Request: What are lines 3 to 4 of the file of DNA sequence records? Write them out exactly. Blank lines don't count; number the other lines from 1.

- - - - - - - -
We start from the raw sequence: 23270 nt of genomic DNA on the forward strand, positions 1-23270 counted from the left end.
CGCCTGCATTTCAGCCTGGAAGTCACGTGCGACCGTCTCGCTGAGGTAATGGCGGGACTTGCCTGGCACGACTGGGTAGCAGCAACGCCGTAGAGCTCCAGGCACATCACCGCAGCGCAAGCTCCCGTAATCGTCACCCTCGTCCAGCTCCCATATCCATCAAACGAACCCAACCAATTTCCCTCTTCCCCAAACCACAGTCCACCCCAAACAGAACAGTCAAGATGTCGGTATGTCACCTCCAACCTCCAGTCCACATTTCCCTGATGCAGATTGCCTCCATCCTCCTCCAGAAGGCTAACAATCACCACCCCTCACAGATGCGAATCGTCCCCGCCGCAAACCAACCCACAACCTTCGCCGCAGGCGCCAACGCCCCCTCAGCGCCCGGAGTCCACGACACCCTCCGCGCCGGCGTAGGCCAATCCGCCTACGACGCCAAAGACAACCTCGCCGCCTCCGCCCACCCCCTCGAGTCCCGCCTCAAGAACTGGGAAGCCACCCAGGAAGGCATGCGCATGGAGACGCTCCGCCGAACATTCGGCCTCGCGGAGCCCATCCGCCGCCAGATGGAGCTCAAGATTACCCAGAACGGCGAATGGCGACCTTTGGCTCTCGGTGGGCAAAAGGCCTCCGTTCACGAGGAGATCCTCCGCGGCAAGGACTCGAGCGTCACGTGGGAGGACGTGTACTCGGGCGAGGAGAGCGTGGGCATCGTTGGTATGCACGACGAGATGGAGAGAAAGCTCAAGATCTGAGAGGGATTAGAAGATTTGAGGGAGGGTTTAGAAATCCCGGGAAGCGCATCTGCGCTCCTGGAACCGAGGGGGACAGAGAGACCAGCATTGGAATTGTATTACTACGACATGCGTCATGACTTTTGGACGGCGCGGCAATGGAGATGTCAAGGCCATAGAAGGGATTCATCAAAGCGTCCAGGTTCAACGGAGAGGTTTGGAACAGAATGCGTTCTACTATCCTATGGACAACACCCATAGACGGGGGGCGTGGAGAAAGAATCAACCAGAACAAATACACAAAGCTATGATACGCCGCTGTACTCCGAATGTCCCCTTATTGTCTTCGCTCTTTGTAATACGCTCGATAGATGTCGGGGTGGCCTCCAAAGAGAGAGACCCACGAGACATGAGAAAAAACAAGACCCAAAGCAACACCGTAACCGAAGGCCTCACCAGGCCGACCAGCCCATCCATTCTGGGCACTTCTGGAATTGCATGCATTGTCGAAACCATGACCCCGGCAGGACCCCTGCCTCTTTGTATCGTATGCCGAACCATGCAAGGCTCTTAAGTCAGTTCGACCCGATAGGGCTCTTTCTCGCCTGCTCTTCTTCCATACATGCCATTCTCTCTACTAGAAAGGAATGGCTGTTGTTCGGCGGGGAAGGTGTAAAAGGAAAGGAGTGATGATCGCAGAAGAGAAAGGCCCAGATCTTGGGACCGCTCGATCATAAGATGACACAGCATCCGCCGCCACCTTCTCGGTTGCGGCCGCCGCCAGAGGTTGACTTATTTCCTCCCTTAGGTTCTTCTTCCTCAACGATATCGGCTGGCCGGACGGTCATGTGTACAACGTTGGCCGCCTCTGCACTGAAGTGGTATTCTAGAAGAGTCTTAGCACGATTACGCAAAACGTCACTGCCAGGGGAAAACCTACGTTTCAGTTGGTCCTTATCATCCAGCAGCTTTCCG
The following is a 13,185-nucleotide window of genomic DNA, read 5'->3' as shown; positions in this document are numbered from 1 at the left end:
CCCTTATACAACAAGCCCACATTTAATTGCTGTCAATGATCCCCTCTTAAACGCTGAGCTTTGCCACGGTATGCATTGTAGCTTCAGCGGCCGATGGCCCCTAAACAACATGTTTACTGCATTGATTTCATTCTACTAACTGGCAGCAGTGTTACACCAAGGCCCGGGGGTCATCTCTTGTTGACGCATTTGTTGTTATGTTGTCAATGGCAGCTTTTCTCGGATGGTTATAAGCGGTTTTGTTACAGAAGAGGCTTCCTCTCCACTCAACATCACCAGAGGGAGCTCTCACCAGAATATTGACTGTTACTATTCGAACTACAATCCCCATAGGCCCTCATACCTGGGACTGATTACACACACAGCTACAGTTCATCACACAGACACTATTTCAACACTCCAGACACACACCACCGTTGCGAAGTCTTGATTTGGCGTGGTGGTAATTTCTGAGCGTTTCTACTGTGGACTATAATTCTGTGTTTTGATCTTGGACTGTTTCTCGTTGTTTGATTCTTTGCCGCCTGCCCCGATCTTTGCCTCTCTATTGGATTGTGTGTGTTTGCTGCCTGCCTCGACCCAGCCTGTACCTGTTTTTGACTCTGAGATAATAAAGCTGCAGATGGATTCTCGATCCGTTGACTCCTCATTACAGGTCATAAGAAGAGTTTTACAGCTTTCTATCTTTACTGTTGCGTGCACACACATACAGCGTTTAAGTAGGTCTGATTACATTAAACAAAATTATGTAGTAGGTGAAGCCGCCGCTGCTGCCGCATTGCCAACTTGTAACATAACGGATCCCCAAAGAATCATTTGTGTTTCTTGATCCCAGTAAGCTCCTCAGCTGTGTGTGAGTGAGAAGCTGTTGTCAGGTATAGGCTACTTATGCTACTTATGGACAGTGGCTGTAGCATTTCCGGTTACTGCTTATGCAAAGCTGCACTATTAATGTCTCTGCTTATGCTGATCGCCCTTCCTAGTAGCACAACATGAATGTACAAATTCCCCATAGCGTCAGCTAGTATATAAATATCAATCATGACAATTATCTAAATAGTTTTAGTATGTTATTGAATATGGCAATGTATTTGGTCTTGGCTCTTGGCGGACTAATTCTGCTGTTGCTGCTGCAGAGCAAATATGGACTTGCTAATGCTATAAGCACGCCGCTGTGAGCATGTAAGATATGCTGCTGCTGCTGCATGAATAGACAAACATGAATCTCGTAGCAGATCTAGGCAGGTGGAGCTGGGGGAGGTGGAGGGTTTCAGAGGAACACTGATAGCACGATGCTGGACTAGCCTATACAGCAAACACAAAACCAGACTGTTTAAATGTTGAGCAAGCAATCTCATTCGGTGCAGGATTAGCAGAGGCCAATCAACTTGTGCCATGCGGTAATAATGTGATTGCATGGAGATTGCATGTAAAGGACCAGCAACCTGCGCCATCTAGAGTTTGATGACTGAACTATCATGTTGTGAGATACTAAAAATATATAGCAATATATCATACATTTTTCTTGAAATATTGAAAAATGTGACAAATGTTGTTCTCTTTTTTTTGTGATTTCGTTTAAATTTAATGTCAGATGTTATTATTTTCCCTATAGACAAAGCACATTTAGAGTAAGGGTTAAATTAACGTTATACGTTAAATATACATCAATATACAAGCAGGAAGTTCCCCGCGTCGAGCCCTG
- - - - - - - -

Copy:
The following is a 13,185-nucleotide window of genomic DNA, read 5'->3' as shown; positions in this document are numbered from 1 at the left end:
CCCTTATACAACAAGCCCACATTTAATTGCTGTCAATGATCCCCTCTTAAACGCTGAGCTTTGCCACGGTATGCATTGTAGCTTCAGCGGCCGATGGCCCCTAAACAACATGTTTACTGCATTGATTTCATTCTACTAACTGGCAGCAGTGTTACACCAAGGCCCGGGGGTCATCTCTTGTTGACGCATTTGTTGTTATGTTGTCAATGGCAGCTTTTCTCGGATGGTTATAAGCGGTTTTGTTACAGAAGAGGCTTCCTCTCCACTCAACATCACCAGAGGGAGCTCTCACCAGAATATTGACTGTTACTATTCGAACTACAATCCCCATAGGCCCTCATACCTGGGACTGATTACACACACAGCTACAGTTCATCACACAGACACTATTTCAACACTCCAGACACACACCACCGTTGCGAAGTCTTGATTTGGCGTGGTGGTAATTTCTGAGCGTTTCTACTGTGGACTATAATTCTGTGTTTTGATCTTGGACTGTTTCTCGTTGTTTGATTCTTTGCCGCCTGCCCCGATCTTTGCCTCTCTATTGGATTGTGTGTGTTTGCTGCCTGCCTCGACCCAGCCTGTACCTGTTTTTGACTCTGAGATAATAAAGCTGCAGATGGATTCTCGATCCGTTGACTCCTCATTACAGGTCATAAGAAGAGTTTTACAGCTTTCTATCTTTACTGTTGCGTGCACACACATACAGCGTTTAAGTAGGTCTGATTACATTAAACAAAATTATGTAGTAGGTGAAGCCGCCGCTGCTGCCGCATTGCCAACTTGTAACATAACGGATCCCCAAAGAATCATTTGTGTTTCTTGATCCCAGTAAGCTCCTCAGCTGTGTGTGAGTGAGAAGCTGTTGTCAGGTATAGGCTACTTATGCTACTTATGGACAGTGGCTGTAGCATTTCCGGTTACTGCTTATGCAAAGCTGCACTATTAATGTCTCTGCTTATGCTGATCGCCCTTCCTAGTAGCACAACATGAATGTACAAATTCCCCATAGCGTCAGCTAGTATATAAATATCAATCATGACAATTATCTAAATAGTTTTAGTATGTTATTGAATATGGCAATGTATTTGGTCTTGGCTCTTGGCGGACTAATTCTGCTGTTGCTGCTGCAGAGCAAATATGGACTTGCTAATGCTATAAGCACGCCGCTGTGAGCATGTAAGATATGCTGCTGCTGCTGCATGAATAGACAAACATGAATCTCGTAGCAGATCTAGGCAGGTGGAGCTGGGGGAGGTGGAGGGTTTCAGAGGAACACTGATAGCACGATGCTGGACTAGCCTATACAGCAAACACAAAACCAGACTGTTTAAATGTTGAGCAAGCAATCTCATTCGGTGCAGGATTAGCAGAGGCCAATCAACTTGTGCCATGCGGTAATAATGTGATTGCATGGAGATTGCATGTAAAGGACCAGCAACCTGCGCCATCTAGAGTTTGATGACTGAACTATCATGTTGTGAGATACTAAAAATATATAGCAATATATCATACATTTTTCTTGAAATATTGAAAAATGTGACAAATGTTGTTCTCTTTTTTTTGTGATTTCGTTTAAATTTAATGTCAGATGTTATTATTTTCCCTATAGACAAAGCACATTTAGAGTAAGGGTTAAATTAACGTTATACGTTAAATATACATCAATATACAAGCAGGAAGTTCCCCGCGTCGAGCCCTG